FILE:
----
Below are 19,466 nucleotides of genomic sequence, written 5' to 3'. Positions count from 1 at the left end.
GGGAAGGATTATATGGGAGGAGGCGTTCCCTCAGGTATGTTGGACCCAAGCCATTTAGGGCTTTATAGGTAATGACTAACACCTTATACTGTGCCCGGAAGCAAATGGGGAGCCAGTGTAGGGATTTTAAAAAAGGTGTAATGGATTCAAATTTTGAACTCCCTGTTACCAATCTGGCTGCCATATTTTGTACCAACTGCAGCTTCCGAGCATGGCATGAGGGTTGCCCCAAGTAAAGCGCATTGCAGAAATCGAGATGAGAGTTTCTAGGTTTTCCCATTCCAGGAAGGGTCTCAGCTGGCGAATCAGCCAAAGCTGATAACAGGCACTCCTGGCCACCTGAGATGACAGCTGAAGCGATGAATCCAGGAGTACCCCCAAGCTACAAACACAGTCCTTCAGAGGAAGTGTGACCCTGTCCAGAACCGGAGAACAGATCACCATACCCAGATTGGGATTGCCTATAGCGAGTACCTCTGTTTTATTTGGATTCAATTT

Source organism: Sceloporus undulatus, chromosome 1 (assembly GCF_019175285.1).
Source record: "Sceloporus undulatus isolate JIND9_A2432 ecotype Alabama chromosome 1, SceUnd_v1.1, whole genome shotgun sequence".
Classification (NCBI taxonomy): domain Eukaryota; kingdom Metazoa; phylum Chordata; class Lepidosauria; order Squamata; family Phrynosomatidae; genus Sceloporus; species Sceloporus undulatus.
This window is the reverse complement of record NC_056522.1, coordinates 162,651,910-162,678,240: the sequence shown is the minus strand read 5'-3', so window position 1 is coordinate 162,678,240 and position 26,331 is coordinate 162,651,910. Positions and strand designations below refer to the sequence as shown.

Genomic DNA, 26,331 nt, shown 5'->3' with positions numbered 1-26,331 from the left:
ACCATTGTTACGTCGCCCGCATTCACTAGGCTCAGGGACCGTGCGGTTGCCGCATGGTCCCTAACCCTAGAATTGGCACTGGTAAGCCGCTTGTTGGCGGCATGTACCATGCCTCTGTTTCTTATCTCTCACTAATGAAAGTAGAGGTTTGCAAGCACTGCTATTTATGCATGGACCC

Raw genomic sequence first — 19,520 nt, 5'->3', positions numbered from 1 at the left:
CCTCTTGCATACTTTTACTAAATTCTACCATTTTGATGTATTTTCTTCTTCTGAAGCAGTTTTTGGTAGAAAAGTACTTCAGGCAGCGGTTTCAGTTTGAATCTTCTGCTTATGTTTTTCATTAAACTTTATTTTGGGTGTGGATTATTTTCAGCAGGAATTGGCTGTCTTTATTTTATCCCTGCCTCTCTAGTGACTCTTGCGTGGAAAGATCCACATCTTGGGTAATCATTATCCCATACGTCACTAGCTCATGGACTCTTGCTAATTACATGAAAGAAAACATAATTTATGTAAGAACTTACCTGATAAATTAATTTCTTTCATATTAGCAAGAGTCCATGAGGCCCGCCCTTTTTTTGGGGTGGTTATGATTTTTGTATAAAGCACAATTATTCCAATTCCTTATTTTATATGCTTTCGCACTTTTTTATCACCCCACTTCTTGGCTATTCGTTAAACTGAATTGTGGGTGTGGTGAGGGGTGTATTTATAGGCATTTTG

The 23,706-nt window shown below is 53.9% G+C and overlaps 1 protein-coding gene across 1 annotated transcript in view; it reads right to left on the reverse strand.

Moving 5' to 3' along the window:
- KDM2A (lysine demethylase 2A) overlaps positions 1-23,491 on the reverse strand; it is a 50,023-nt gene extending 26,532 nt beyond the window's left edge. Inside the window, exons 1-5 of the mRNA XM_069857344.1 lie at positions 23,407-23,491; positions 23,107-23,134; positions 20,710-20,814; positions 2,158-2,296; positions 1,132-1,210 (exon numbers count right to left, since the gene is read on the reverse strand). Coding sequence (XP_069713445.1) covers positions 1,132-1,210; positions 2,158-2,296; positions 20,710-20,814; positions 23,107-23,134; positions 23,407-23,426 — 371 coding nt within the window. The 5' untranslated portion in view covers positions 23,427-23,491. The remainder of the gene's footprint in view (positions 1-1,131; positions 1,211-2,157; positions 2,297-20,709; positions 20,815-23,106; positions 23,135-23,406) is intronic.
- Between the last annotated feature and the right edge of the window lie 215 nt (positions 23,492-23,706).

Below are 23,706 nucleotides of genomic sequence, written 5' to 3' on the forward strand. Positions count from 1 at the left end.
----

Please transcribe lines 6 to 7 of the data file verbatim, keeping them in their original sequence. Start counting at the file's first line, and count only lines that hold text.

This window is the reverse complement of record NC_056522.1, coordinates 162,651,910-162,678,240: the sequence shown is the minus strand read 5'-3', so window position 1 is coordinate 162,678,240 and position 26,331 is coordinate 162,651,910. Positions and strand designations below refer to the sequence as shown.

Genomic DNA, 26,331 nt, shown 5'->3' with positions numbered 1-26,331 from the left: